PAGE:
• California regulators seized control of MedPartners’ (Birmingham, AL) California health plan and filed a petition for reorganization under Chapter 11 bankruptcy just over a week ago. A few days later, a Riverside, CA, physician practice management (PPM) company agreed to acquire 27 hospitals and one clinic from MedPartners, easing the minds of hundreds of California doctors. KPC GlobalCare (River side, CA) solidified the deal March 16, in which the company will take over operations in Riverside and San Bernadino counties and Talbert Medical Group in Orange County. The deal should close within 30 days. Global Care has said that it will sell individual physician’s groups practices back to various physicians groups once the MedPartners deal closes. Once the deal was announced, Dr. Kali Chaudhuri, Global founder, said he received 33 calls from physicians who wanted him to buy other MedPartners group practices. Early in March, the California Department of Corpor ations (Sacramento, CA) ordered MedPartners Provider Network (Long Beach, CA) to stop transferring funds to its parent company because it had not demonstrated "a fiscally sound operation," reported The Wall Street Journal. Under the order, the company in California was barred from transferring funds, except to pay capitation and compensation to providers. The company said it "was surprised by the department’s decision," but that it was confident it could demonstrate a "fiscally sound operation." The company said it received a clarification later in the week that ensured the order wasn’t intended to stop it from paying "ordinary and necessary expenses," including staffing and administration expenses. But on March 11, the regulators seized operations to the surprise of MedPartners officials. "The department’s action was completely unexpected, and we believe it is unwarranted," a spokesman told Dow Jones Business News. The company said the action cost shareholders $500 million. It has asked the Bankruptcy Court, as well as the California Superior Court, to halt the seizure. MedPartners’ stock plunged 77% in 1998, prompting the company’s plans to exit the PPM industry. The company also agreed this month to sell assets and a PPM business it manages, all valued at $150 million, to St. Luke’s Episcopal Health System (Houston) and Methodist Health Care System (Houston), reported Dow Jones. The sale is expected to close by April 30. Last week, MedPartners also announced the sale of its hospital-based physician business, Team Health, to an affiliate of Madison Dearborn Partners, Cornerstone Equity Investors, Beecken Petty & Company and Team Health’s current management team in a recapitalization agreement.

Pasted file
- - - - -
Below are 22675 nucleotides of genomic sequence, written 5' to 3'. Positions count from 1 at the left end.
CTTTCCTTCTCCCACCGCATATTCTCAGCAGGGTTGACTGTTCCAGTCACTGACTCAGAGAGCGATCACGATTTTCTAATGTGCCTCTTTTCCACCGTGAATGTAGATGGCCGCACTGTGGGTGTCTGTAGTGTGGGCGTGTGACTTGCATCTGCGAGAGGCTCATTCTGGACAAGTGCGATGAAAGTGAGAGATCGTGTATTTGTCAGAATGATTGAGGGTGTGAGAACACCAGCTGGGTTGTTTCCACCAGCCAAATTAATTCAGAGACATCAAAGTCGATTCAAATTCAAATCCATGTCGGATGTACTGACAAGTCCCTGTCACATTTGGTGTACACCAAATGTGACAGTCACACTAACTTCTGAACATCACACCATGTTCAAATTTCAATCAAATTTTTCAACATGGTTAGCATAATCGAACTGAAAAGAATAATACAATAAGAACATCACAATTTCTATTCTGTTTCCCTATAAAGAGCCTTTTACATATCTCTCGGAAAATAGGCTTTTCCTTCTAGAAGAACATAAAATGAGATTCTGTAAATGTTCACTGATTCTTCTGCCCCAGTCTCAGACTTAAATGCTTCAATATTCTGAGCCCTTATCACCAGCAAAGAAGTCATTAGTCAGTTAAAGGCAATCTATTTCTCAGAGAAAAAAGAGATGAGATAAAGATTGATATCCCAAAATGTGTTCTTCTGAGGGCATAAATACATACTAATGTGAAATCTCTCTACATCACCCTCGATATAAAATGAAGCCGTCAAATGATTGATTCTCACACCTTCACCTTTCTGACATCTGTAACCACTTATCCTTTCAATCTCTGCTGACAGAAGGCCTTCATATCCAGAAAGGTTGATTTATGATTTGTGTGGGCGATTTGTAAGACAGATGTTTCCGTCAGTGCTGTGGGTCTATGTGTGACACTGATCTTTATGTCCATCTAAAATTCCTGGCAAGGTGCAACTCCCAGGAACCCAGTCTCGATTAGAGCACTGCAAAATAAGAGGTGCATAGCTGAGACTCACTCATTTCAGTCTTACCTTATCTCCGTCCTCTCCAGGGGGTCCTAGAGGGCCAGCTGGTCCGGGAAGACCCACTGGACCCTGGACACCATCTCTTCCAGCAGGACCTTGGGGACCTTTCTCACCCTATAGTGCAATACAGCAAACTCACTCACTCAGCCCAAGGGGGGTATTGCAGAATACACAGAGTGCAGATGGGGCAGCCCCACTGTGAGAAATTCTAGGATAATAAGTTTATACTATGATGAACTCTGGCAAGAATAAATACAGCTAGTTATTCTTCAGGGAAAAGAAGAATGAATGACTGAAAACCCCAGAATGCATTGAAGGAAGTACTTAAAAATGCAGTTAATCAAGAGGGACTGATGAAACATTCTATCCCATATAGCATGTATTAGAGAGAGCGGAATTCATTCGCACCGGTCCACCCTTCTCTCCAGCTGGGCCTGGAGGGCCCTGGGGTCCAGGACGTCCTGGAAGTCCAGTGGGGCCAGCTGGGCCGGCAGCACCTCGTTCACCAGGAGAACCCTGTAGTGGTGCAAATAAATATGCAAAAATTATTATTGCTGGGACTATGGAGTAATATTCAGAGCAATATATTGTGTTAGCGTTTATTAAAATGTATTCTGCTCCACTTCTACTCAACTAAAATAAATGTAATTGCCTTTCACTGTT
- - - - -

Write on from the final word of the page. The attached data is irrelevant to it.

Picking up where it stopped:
• InSight Health Services Corp. (Newport Beach, CA) and its affiliate, Connecticut Lithotripsy, have received a certificate of need from Connecticut to provide portable lithotripsy services. The affiliate is a partnership owned by InSight and local urologists, which began operating March 1. The certificate endorses the company and expands the breadth of services it can provide in the state. In other news, the company has partnered with NorthTowns Medical Associates (Buffalo, NY) to provide equipment, facilities, and management services to NorthTowns’ multi-modality radiology practice. InSight intends to make more investments with NorthTowns to expand the network throughout the western New York area.